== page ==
About this Research Topic
The basal ganglia and the cerebellum are involved in motor control and cognitive function. So far, the basal ganglia and cerebellum have been known to constitute the respective distinct and parallel systems in their networks. For example, the consequences of activation of the direct and indirect pathways are functionally opposite in the target regions in the classical model of basal ganglia. The cerebellum has regarded as consisting of the parallel assembly of modular circuitry. However, with accumulating the evidence using new approaches (ex. single neuron tracing, molecular labeling, etc), the original conceptualization of the basal ganglia as well as cerebellum is likely to be reconsidered and modified.
Therefore, the over-arching aim of this Research Topic is to provide a platform for the new findings for the network of basal ganglia and cerebellum to reconstruct the new scheme to perform the motor control and cognitive function. The major aspects that we suggest you cover in this Research Topic are:
- Structural and functional studies in the basal ganglia
- Structural and functional studies in the cerebellum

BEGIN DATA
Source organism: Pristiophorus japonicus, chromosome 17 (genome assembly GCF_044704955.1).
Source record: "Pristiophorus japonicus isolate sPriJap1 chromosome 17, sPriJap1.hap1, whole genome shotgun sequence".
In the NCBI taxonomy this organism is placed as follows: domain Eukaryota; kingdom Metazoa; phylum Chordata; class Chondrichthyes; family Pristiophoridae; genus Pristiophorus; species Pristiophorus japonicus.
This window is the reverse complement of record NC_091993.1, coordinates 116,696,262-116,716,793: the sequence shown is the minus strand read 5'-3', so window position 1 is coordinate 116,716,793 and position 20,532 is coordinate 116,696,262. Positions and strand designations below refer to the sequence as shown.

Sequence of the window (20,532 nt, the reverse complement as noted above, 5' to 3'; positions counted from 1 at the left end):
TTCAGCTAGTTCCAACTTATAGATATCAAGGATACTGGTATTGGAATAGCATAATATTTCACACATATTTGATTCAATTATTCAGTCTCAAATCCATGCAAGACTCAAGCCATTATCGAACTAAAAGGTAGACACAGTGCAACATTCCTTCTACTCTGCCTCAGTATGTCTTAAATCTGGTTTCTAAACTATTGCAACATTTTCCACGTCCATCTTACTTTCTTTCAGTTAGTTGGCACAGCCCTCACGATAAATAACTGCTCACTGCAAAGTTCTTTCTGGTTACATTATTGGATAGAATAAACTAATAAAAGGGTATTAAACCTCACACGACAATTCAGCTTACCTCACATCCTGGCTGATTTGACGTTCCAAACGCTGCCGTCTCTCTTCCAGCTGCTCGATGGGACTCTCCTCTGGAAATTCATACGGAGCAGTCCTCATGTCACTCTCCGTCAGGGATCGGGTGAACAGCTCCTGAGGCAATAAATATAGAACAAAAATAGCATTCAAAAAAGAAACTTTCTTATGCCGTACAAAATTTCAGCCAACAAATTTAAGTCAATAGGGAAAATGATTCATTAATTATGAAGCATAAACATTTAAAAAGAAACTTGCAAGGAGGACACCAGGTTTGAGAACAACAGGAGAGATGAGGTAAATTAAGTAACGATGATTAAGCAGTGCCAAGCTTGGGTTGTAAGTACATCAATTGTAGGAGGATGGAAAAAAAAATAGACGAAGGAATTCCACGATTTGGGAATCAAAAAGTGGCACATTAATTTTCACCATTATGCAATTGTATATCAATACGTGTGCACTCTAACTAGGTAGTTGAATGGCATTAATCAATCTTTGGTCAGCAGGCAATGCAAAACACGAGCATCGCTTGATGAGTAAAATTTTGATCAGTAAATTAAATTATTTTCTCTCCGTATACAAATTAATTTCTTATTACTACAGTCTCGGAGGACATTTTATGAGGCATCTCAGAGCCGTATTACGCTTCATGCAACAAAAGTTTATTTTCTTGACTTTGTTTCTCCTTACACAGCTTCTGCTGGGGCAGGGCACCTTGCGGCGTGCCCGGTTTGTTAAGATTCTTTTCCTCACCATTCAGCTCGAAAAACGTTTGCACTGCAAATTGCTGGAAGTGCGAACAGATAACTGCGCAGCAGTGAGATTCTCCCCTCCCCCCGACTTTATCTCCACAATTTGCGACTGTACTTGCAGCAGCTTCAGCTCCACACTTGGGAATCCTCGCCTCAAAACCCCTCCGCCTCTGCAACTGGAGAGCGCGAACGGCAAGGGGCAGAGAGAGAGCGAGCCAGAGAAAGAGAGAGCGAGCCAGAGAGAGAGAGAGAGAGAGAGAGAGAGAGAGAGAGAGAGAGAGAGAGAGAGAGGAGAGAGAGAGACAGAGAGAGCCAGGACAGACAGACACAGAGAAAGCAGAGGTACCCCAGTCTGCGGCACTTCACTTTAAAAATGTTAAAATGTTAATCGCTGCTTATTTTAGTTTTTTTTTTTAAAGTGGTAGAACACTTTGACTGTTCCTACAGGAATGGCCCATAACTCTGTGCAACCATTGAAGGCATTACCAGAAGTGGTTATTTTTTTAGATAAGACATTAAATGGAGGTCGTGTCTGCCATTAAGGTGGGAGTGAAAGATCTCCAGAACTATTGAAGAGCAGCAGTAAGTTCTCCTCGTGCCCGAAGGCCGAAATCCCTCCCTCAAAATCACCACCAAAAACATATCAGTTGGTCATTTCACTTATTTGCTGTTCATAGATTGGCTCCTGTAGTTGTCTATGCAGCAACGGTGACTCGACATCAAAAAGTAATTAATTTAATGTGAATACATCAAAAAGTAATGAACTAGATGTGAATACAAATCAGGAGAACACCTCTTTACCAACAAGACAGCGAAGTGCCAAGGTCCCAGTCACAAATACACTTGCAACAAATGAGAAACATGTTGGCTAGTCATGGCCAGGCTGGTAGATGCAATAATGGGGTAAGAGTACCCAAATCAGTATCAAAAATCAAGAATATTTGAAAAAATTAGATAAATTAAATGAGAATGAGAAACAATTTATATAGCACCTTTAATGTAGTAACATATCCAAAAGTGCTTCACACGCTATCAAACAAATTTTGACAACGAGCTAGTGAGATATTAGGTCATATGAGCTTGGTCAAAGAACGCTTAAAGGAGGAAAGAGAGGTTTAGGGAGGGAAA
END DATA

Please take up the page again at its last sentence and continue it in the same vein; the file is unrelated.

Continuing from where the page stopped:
- Structural and functional studies in the coordination of basal ganglia and cerebellum
-Pathological studies in the basal ganglia and/or cerebellum
-Theories and models of circuit function in the basal ganglia and/or cerebellum
All of you are leaders on the specific topics on which you are encouraged to contribute. Firstly, we encourage a title proposal (or multiple titles involving your collaborators) and then articles (of any type). The first step will be to receive all your titles and to align the contributions toward the main categories indicated above. The second step will be to receive your articles and organize the final layout. We look forward to receiving your contributions to this unique initiative.
Important Note: All contributions to this Research Topic must be within the scope of the section and journal to which they are submitted, as defined in their mission statements. Frontiers reserves the right to guide an out-of-scope manuscript to a more suitable section or journal at any stage of peer review.